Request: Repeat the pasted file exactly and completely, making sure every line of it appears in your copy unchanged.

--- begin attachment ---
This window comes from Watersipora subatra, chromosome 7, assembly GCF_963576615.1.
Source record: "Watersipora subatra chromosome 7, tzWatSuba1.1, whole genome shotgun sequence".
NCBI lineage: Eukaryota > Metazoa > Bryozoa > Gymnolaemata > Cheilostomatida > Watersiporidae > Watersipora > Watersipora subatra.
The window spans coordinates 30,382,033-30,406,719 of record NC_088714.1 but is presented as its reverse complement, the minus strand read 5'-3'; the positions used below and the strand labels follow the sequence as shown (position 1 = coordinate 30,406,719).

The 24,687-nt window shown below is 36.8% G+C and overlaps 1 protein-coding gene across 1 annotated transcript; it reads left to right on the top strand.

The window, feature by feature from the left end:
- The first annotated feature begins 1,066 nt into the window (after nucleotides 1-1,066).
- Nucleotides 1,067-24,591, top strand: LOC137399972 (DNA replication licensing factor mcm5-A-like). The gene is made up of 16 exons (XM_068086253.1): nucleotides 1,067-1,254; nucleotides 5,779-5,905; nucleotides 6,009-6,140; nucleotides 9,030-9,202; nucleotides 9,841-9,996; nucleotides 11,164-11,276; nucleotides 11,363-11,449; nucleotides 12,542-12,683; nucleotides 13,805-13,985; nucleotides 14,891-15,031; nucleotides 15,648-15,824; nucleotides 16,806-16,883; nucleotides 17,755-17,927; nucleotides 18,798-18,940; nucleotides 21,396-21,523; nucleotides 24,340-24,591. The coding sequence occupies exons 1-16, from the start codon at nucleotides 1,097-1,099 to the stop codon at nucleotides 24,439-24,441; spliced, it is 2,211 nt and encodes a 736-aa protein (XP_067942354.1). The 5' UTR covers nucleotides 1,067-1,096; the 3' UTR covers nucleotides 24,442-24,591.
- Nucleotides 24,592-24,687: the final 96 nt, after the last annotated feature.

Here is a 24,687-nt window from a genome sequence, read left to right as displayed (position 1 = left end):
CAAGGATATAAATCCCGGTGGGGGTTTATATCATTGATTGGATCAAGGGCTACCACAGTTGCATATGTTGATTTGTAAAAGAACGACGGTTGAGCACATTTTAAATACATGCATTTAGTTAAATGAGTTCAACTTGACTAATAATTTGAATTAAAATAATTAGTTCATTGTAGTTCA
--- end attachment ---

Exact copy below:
This window comes from Watersipora subatra, chromosome 7, assembly GCF_963576615.1.
Source record: "Watersipora subatra chromosome 7, tzWatSuba1.1, whole genome shotgun sequence".
NCBI lineage: Eukaryota > Metazoa > Bryozoa > Gymnolaemata > Cheilostomatida > Watersiporidae > Watersipora > Watersipora subatra.
The window spans coordinates 30,382,033-30,406,719 of record NC_088714.1 but is presented as its reverse complement, the minus strand read 5'-3'; the positions used below and the strand labels follow the sequence as shown (position 1 = coordinate 30,406,719).

The 24,687-nt window shown below is 36.8% G+C and overlaps 1 protein-coding gene across 1 annotated transcript; it reads left to right on the top strand.

The window, feature by feature from the left end:
- The first annotated feature begins 1,066 nt into the window (after nucleotides 1-1,066).
- Nucleotides 1,067-24,591, top strand: LOC137399972 (DNA replication licensing factor mcm5-A-like). The gene is made up of 16 exons (XM_068086253.1): nucleotides 1,067-1,254; nucleotides 5,779-5,905; nucleotides 6,009-6,140; nucleotides 9,030-9,202; nucleotides 9,841-9,996; nucleotides 11,164-11,276; nucleotides 11,363-11,449; nucleotides 12,542-12,683; nucleotides 13,805-13,985; nucleotides 14,891-15,031; nucleotides 15,648-15,824; nucleotides 16,806-16,883; nucleotides 17,755-17,927; nucleotides 18,798-18,940; nucleotides 21,396-21,523; nucleotides 24,340-24,591. The coding sequence occupies exons 1-16, from the start codon at nucleotides 1,097-1,099 to the stop codon at nucleotides 24,439-24,441; spliced, it is 2,211 nt and encodes a 736-aa protein (XP_067942354.1). The 5' UTR covers nucleotides 1,067-1,096; the 3' UTR covers nucleotides 24,442-24,591.
- Nucleotides 24,592-24,687: the final 96 nt, after the last annotated feature.

Here is a 24,687-nt window from a genome sequence, read left to right as displayed (position 1 = left end):
CAAGGATATAAATCCCGGTGGGGGTTTATATCATTGATTGGATCAAGGGCTACCACAGTTGCATATGTTGATTTGTAAAAGAACGACGGTTGAGCACATTTTAAATACATGCATTTAGTTAAATGAGTTCAACTTGACTAATAATTTGAATTAAAATAATTAGTTCATTGTAGTTCA